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Ted Glick

Ted Glick

Ted Glick has devoted 42 years of his life to the progressive social change movement. After a year of student activism as a sophomore at Grinnell College in Iowa, he left college in 1969 to work full time against the Vietnam War. As a Selective Service draft resister, he spent 11 months in prison. In 1973 he co-founded the National Committee to Impeach Nixon and worked as a national coordinator on grassroots street actions around the country, keeping the heat on Nixon until his August, 1974 resignation. 
 
For the last six years Ted has played a national leadership role in the effort to stabilize our climate and for a clean energy revolution. He was a co-founder in 2004 of the Climate Crisis Coalition and in 2005 coordinated the USA Join the World effort leading up to December 3rd actions during the United Nations Climate Change conference in Montreal. In May, 2006 he became the national coordinator of the U.S. Climate Emergency Council and is currently policy director for the Chesapeake Climate Action Network. For three and a half months in the fall of 2007 he ate no solid food as part of a climate emergency fast focused on getting Congress to pass strong climate legislation.

Between the mid-70's and 2005, Ted was actively involved in community organizing efforts around environmental, tenant rights, community development and racial justice issues in Brooklyn, N.Y. and northern New Jersey.  On a national scale he has been a leader in coalition-building and independent politics efforts.  From 1995 to 2005, he was the national coordinator of the Independent Progressive Politics Network, with which he continues to work. He is the chair of the Essex County Green Party. 
 
He has participated in and led hundreds of actions. He has been arrested sixteen times for acts of nonviolent civil disobedience, including five times between October, 2006 and September, 2009 on climate issues. 
 
As the national coordinator of the People's Alliance, he helped to organize the 1980 People's Convention of several thousand people on the devastated Charlotte St. area in the South Bronx and a march of 15,000 people to Madison Square Garden just before the Democratic Convention. In 2002, he was a primary organizer of the 80,000-person march in Washington, D.C. on April 20 against the militaristic and repressive response of the Bush administration to the 9/11 terrorist attacks. Also in 2002, he was a Green Party of New Jersey candidate for U.S. Senate. 

Over the years, Ted's commitment to social justice has led him to partake in 20 extended fasts, six of which were for more than a month, including the Climate Emergency Fast in the fall of 2007 and two fasts in 2009.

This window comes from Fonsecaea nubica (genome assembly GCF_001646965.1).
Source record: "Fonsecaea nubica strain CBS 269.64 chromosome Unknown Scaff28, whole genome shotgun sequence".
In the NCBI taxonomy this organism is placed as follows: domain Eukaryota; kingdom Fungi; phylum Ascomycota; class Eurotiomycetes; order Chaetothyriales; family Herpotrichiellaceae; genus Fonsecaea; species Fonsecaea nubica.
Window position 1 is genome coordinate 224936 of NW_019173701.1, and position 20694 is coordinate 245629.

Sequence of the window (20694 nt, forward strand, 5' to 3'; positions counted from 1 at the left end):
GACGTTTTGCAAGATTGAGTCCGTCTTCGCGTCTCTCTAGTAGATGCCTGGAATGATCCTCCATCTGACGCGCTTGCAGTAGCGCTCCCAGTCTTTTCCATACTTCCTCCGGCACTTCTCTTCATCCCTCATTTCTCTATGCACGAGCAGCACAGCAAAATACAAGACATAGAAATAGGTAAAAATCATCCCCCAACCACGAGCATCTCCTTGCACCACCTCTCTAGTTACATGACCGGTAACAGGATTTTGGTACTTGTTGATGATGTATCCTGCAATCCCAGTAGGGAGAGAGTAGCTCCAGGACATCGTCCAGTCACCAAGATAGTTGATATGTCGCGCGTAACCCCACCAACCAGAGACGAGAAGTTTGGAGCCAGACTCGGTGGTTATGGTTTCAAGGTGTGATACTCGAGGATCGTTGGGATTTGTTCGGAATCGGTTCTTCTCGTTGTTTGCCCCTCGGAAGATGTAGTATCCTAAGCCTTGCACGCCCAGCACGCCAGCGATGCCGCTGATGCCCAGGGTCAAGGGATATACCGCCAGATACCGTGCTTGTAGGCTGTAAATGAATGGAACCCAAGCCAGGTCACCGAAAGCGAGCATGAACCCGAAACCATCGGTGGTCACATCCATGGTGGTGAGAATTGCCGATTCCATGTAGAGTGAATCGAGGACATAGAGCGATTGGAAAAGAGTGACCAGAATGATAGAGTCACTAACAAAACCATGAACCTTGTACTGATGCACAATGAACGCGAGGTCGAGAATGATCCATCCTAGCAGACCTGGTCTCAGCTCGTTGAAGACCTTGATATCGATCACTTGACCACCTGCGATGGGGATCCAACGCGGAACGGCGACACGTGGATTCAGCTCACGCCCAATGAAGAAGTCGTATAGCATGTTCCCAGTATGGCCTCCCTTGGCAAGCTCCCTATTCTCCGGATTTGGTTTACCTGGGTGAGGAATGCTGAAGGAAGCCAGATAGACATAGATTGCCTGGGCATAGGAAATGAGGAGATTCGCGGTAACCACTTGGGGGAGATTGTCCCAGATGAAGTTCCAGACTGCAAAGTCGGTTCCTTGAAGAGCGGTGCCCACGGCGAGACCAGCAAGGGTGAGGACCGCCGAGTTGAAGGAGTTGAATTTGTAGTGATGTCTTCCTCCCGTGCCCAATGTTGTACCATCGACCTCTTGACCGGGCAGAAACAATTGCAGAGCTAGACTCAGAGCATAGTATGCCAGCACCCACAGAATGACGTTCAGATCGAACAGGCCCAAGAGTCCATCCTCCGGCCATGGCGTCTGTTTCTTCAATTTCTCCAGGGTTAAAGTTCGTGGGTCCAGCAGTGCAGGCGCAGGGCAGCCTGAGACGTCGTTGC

His prolific writing on the movement to which he devotes his life includes his 2000 book, Future Hope: A Winning Strategy for a Just Society, and his column, Future Hope, which has been distributed nationally since 2000. In late 2009, he finished a book manuscript, Love Refuses to Quit: Climate Change and Social Change in the 21st Century.

Pexels

By Jessica Corbett

A new study is shedding light on just how much ice could be lost around Antarctica if the international community fails to urgently rein in planet-heating emissions, bolstering arguments for bolder climate policies.

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By Sharon Buccino

This week, Secretary Haaland chose a visit to Bears Ears National Monument as her first trip as Interior Secretary. She is spending three days in Bluff, Utah, a small town just outside the monument, listening to representatives of the five tribes who first proposed its designation to President Obama in 2015. This is the same town where former Secretary Sally Jewell spent several hours at a public hearing in July 2016 before recommending the monument's designation to President Obama.

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The tropical water at the equator is renowned for having the richest diversity of marine life on Earth, with vibrant coral reefs and large aggregations of tunas, sea turtles, manta rays and whale sharks. The number of marine species naturally tapers off as you head towards the poles.

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In celebration of Earth Day, a star-studded cast is giving fans a rare glimpse into the secret lives of some of the planet's most majestic animals: whales. In "Secrets of the Whales," a four-part documentary series by renowned National Geographic Photographer and Explorer Brian Skerry and Executive Producer James Cameron, viewers plunge deep into the lives and worlds of five different whale species.

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The coronavirus has isolated many of us in our homes this year. We've been forced to slow down a little, maybe looking out our windows, becoming more in tune with the rhythms of our yards. Perhaps we've begun to notice more, like the birds hopping around in the bushes out back, wondering (maybe for the first time) what they are.

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